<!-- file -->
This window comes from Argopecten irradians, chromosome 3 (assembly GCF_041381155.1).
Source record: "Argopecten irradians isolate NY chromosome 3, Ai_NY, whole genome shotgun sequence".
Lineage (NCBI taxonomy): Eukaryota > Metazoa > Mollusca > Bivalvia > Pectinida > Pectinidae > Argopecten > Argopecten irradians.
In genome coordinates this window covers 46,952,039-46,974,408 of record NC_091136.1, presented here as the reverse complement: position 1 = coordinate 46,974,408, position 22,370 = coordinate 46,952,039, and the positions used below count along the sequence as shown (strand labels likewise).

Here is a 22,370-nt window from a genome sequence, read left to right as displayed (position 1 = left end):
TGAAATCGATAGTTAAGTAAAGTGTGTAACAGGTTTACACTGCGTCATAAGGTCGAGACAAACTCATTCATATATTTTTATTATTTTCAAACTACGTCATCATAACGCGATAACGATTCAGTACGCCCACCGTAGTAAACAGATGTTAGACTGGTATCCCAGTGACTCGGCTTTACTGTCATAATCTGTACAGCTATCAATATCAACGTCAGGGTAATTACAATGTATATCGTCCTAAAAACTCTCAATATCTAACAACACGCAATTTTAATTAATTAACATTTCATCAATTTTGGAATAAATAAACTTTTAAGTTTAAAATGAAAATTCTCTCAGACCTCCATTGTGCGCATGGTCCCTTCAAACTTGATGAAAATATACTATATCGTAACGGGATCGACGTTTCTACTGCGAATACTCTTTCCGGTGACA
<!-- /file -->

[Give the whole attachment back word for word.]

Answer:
This window comes from Argopecten irradians, chromosome 3 (assembly GCF_041381155.1).
Source record: "Argopecten irradians isolate NY chromosome 3, Ai_NY, whole genome shotgun sequence".
Lineage (NCBI taxonomy): Eukaryota > Metazoa > Mollusca > Bivalvia > Pectinida > Pectinidae > Argopecten > Argopecten irradians.
In genome coordinates this window covers 46,952,039-46,974,408 of record NC_091136.1, presented here as the reverse complement: position 1 = coordinate 46,974,408, position 22,370 = coordinate 46,952,039, and the positions used below count along the sequence as shown (strand labels likewise).

Here is a 22,370-nt window from a genome sequence, read left to right as displayed (position 1 = left end):
TGAAATCGATAGTTAAGTAAAGTGTGTAACAGGTTTACACTGCGTCATAAGGTCGAGACAAACTCATTCATATATTTTTATTATTTTCAAACTACGTCATCATAACGCGATAACGATTCAGTACGCCCACCGTAGTAAACAGATGTTAGACTGGTATCCCAGTGACTCGGCTTTACTGTCATAATCTGTACAGCTATCAATATCAACGTCAGGGTAATTACAATGTATATCGTCCTAAAAACTCTCAATATCTAACAACACGCAATTTTAATTAATTAACATTTCATCAATTTTGGAATAAATAAACTTTTAAGTTTAAAATGAAAATTCTCTCAGACCTCCATTGTGCGCATGGTCCCTTCAAACTTGATGAAAATATACTATATCGTAACGGGATCGACGTTTCTACTGCGAATACTCTTTCCGGTGACA